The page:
“They updated, among other things, their Rule Against Perpetuities ... that frustrated the creation and enforcement of multi-generation trusts.”
Huddleston said South Dakota’s goal was to create a legal environment for expansion of banking and trust business.
“Apparently it worked, as a number of states began to eliminate their Rules Against Perpetuities. Ohio was not the first to follow, but eventually permitted citizens to elect out of the arcane and confusing rule,” he said.
Huddleston went on to say that HB 479 contains needed “technical correction provisions to tighten and clarify the language” in Ohio’s “opt-out” Rule Against Perpetuities.
“Over the past two or three years, a small group of Ohio experts in estate planning, asset protection and tax law have worked to craft legislation that will combine the “best of the best” provisions for attracting business and wealth-generating persons, and inducing them to remain in Ohio rather than move to other states to protect whatever wealth they may create in Ohio,” he said.
“As a practicing lawyer and expert in my field, it would be malpractice were I not to explain to clients, especially in retirement, of the attractiveness of Florida and Texas laws: essentially unlimited homestead exemptions, no income tax and no estate tax.”
Huddleston said many of the state’s “snowbird” retirees opt to change their formal residences from Ohio to Florida.
“Ohio tried to reduce the retiree exodus by decreasing the number of months one had to stay out of Ohio in order not to be considered an Ohio resident for estate tax purposes, but there has been no discernable effect on client behaviors in our office from that legislation,” he said.
“It is burdensome to require citizens to keep calendars of travel, change driver license registration and voting registration and take other steps to prove they are not residents of Ohio.”
Huddleston said his well-to-do clients who abandon Ohio residency sometimes are prompted by the difference in Ohio and Florida/Texas laws to sell their large Ohio homes in favor of smaller homes or condominiums and then purchase larger homes in Florida or Texas.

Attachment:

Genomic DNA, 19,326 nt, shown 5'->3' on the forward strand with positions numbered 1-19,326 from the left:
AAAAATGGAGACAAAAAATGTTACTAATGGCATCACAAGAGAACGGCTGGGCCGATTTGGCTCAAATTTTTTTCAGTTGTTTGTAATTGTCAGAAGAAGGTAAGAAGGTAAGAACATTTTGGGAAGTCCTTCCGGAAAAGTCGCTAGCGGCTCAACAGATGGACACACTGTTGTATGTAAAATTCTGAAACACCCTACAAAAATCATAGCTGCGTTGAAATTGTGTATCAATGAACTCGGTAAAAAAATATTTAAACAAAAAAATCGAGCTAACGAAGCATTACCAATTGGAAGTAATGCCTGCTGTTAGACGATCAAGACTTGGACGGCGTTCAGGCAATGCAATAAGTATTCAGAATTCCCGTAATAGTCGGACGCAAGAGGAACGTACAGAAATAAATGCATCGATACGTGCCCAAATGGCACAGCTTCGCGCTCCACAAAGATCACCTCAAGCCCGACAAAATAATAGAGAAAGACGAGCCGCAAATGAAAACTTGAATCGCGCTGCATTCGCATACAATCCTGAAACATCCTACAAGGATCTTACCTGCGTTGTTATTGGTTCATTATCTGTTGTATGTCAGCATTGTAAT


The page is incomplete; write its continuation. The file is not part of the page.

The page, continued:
“... They know the Florida and Texas homestead laws protect primary residences from lawsuit creditors,” he said. “HB 479 will remove that motivation to sell or downsize Ohio homes.”
Huddleston said attracting business creators and professionals requires laws that make such individuals feel welcome and protected.
“Although the Ohio Forum does not have statistics to prove that business creators, professionals and others are dissuaded from moving to Ohio because of the lack of a competitive homestead exemption, it is logical to assume that a law that encourages life-long residents to leave Ohio will also serve to dissuade others from choosing Ohio as a place to live, work and create businesses,” he said.
Hagan said she and Blessing are pleased to have introduced HB 479.
“You can understand the shared enthusiasm of Rep. Blessing and myself, as we all are actively seeking ways to create a better business climate in the state of Ohio,” she said.
HB 479 has gained partisan, Republican support from Reps. William Batchelder, Randy Gardner, Cheryl Grossman, Gerald Stebelton, Barbara Sears, Terry Boose, Rex Arthur Damschroder, Kirk Schuring, Lynn Wachtmann, Terry Johnson, Peter Beck, Anne Gonzales, Louis Terhar and Ron Amstutz.
The bill has yet to be scheduled for a second hearing.